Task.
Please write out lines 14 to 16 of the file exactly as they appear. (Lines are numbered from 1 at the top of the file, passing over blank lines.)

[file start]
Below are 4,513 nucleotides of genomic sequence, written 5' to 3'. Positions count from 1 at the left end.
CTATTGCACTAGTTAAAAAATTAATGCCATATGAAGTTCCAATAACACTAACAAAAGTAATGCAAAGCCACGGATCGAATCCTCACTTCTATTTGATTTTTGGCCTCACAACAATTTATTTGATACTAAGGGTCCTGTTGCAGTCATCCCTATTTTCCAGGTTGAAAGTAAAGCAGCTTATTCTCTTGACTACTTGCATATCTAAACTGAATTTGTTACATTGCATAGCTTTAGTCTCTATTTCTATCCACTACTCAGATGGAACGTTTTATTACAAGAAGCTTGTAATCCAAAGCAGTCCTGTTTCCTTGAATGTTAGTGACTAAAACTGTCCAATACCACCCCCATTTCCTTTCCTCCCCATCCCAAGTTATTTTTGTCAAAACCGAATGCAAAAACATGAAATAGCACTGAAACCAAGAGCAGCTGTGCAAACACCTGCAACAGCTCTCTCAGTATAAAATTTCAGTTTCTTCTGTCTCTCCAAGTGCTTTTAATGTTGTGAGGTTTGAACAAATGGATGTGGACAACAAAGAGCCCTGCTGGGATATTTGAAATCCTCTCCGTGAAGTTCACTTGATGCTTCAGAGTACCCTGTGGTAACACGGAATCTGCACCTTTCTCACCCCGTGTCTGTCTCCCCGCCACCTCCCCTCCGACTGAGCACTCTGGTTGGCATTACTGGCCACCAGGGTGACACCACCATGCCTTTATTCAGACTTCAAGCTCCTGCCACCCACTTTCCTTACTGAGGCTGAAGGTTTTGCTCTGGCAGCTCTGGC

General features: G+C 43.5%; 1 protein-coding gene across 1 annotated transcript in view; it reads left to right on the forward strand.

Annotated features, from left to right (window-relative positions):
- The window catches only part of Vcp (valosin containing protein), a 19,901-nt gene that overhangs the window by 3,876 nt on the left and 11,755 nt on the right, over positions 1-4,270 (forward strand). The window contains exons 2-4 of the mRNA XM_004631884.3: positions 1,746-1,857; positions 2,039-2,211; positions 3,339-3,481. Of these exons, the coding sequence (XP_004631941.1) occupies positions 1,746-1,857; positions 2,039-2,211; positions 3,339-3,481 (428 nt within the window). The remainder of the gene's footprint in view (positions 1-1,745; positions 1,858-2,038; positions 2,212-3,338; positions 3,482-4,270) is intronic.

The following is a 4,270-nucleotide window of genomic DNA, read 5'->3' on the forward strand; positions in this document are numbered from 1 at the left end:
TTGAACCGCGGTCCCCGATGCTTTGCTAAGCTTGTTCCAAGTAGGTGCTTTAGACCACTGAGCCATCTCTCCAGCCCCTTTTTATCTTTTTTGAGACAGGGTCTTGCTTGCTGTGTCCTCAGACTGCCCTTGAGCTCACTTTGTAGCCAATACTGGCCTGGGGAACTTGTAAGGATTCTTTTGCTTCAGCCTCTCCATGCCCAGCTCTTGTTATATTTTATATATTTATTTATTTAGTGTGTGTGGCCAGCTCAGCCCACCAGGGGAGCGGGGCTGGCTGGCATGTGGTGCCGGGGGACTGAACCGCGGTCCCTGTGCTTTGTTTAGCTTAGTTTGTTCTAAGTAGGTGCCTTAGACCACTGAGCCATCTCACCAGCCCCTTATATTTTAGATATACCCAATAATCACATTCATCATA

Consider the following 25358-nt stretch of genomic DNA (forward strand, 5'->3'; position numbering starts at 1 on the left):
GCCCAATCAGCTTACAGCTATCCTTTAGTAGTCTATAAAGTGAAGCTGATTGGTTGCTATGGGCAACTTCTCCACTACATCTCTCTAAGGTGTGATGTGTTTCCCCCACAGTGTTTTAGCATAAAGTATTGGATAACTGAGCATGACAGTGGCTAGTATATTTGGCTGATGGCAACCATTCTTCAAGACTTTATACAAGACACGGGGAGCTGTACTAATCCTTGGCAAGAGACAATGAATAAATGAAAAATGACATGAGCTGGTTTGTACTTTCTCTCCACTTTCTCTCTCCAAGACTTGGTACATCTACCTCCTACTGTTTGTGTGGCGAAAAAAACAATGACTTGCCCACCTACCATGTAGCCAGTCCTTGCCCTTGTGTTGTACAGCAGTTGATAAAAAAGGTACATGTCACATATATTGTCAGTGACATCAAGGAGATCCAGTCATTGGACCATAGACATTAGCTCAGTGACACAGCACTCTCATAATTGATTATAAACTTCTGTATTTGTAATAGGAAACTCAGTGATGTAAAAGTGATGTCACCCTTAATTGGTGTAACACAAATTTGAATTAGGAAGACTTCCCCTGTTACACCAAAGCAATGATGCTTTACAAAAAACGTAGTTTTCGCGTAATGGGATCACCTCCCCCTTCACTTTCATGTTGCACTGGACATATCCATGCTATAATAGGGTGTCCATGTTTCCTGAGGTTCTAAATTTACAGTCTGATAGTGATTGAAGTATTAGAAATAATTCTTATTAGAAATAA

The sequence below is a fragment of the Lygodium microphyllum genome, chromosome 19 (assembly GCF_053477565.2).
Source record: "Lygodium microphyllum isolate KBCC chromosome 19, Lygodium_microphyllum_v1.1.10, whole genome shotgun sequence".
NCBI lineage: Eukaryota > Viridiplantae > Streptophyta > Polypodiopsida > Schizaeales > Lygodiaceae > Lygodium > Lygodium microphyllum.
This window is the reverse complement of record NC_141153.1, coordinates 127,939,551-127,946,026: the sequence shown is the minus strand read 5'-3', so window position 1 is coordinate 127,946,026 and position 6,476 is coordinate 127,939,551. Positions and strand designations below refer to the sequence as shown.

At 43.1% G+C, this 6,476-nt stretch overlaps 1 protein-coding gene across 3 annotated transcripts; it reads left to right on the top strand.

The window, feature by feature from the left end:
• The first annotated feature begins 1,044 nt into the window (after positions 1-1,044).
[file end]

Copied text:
At 43.1% G+C, this 6,476-nt stretch overlaps 1 protein-coding gene across 3 annotated transcripts; it reads left to right on the top strand.

The window, feature by feature from the left end:
• The first annotated feature begins 1,044 nt into the window (after positions 1-1,044).